That background is essential to understanding why the two were charged, I think. There was a second (unrelated) incident involving someone allegedly saying the N-word, with tremendous pressure brought upon the university and local authorities to do something about it. UConn’s president has already announced that the school will immediately begin the search for its next chief diversity officer. As for the cops, they went thumbing through their book of statutes searching for something they could use to prosecute the offenders and came up with this turd:
Any person who, by his advertisement, ridicules or holds up to contempt any person or class of persons, on account of the creed, religion, color, denomination, nationality or race of such person or class of persons, shall be guilty of a class D misdemeanor.
There are select circumstances in which shouting the N-word might earn you some criminal jeopardy, or at least a stiffer sentence for an unrelated crime you’ve committed. If you assault someone and use slurs while doing it, that’s a hate crime; if you’re convicted of the assault, the D.A. can ask for extra time to be added to your sentence to punish you for your hateful motive. In theory, you could also be charged for saying the N-word while confronting someone even if you haven’t actually assaulted them. Under the Supreme Court’s terrible but still technically viable “fighting words” exception to the First Amendment, words that are apt to cause an immediate breach of the peace can be criminalized and the offender charged for uttering them even if no breach of the peace results.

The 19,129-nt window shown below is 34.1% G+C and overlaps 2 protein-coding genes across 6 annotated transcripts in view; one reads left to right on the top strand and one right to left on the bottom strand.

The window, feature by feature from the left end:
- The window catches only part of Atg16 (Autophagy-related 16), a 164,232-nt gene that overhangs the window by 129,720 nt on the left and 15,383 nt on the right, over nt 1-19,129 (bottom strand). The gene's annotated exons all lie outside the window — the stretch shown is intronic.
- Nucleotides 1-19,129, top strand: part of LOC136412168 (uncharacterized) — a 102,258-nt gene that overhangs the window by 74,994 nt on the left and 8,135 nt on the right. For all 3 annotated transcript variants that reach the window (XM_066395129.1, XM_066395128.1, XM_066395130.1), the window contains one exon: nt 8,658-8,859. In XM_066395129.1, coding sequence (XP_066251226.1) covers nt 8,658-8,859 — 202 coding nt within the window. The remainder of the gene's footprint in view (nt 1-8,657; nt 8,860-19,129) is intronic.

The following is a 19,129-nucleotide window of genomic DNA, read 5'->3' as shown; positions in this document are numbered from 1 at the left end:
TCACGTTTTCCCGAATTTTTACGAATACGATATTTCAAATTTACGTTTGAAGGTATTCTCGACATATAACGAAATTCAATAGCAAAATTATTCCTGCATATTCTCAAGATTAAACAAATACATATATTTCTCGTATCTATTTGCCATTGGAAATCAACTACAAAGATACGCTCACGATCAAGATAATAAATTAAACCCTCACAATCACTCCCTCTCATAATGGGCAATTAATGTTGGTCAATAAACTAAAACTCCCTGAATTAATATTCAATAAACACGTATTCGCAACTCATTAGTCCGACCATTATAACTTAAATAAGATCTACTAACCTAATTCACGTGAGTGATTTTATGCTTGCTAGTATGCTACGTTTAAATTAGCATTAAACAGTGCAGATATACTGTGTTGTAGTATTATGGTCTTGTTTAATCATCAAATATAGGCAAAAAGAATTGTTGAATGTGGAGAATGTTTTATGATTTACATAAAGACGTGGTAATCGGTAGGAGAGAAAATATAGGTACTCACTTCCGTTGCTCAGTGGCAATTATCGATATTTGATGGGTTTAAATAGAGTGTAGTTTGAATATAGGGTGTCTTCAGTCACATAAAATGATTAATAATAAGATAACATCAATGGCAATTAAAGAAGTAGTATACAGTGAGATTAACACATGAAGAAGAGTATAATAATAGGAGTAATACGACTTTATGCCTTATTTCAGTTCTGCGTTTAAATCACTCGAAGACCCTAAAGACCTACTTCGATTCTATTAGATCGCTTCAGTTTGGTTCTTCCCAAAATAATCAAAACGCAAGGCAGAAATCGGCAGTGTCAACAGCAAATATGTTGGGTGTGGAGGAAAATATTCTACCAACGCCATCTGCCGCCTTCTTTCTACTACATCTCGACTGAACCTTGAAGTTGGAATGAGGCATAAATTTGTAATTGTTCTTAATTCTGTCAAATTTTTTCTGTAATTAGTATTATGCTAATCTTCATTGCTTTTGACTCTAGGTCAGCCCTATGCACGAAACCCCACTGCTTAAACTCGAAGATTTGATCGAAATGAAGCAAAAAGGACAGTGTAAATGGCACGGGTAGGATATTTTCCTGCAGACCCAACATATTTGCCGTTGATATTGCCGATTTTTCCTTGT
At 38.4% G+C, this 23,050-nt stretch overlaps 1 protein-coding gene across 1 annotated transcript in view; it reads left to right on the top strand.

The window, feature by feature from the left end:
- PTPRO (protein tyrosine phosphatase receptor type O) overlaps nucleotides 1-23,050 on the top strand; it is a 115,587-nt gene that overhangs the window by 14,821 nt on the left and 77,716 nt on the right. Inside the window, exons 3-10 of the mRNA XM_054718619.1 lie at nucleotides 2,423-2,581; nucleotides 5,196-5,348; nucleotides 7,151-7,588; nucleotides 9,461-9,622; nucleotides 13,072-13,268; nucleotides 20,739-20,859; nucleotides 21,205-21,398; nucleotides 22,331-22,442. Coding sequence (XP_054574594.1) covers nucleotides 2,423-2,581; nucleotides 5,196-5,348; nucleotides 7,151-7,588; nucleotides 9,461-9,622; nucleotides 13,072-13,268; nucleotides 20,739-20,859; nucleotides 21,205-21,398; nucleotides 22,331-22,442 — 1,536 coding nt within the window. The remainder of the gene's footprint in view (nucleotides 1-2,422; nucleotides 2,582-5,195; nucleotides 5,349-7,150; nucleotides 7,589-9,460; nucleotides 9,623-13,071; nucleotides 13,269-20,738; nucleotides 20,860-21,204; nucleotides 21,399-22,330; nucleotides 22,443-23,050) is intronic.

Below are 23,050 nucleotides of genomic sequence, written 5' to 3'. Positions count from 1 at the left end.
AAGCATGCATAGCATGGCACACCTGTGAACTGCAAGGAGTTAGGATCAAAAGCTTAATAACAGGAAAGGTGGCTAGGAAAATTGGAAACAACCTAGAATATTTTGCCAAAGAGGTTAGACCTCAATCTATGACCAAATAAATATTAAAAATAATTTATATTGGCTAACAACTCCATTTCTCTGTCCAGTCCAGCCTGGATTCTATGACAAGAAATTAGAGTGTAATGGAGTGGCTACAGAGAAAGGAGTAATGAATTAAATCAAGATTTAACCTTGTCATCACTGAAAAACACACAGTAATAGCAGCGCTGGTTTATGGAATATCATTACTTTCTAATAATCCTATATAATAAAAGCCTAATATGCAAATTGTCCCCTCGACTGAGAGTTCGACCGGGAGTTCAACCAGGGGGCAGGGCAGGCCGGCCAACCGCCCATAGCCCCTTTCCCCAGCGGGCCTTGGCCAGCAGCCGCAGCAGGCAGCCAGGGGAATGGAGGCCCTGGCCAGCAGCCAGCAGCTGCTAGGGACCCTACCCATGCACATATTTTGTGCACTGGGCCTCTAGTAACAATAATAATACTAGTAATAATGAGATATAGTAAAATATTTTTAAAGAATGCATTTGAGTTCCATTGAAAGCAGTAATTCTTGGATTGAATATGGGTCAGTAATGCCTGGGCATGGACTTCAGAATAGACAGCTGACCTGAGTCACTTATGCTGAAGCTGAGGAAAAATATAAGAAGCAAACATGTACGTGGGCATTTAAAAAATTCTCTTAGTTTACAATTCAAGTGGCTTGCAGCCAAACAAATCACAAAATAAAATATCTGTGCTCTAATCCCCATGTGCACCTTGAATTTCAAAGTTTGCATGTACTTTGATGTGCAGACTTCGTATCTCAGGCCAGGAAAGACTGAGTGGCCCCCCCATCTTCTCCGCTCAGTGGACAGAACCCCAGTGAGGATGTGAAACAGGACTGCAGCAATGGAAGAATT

But that’s not what we have here. The defendants weren’t confronting anyone. It’s unclear if they thought anyone could even hear their conversation. Connecticut’s statute is a straight-up “hate speech” law, in which the “crime” is purely the offense given to others by the content of the defendants’ speech. That sort of thing isn’t supposed to exist (or at least isn’t supposed to be enforceable) under the First Amendment).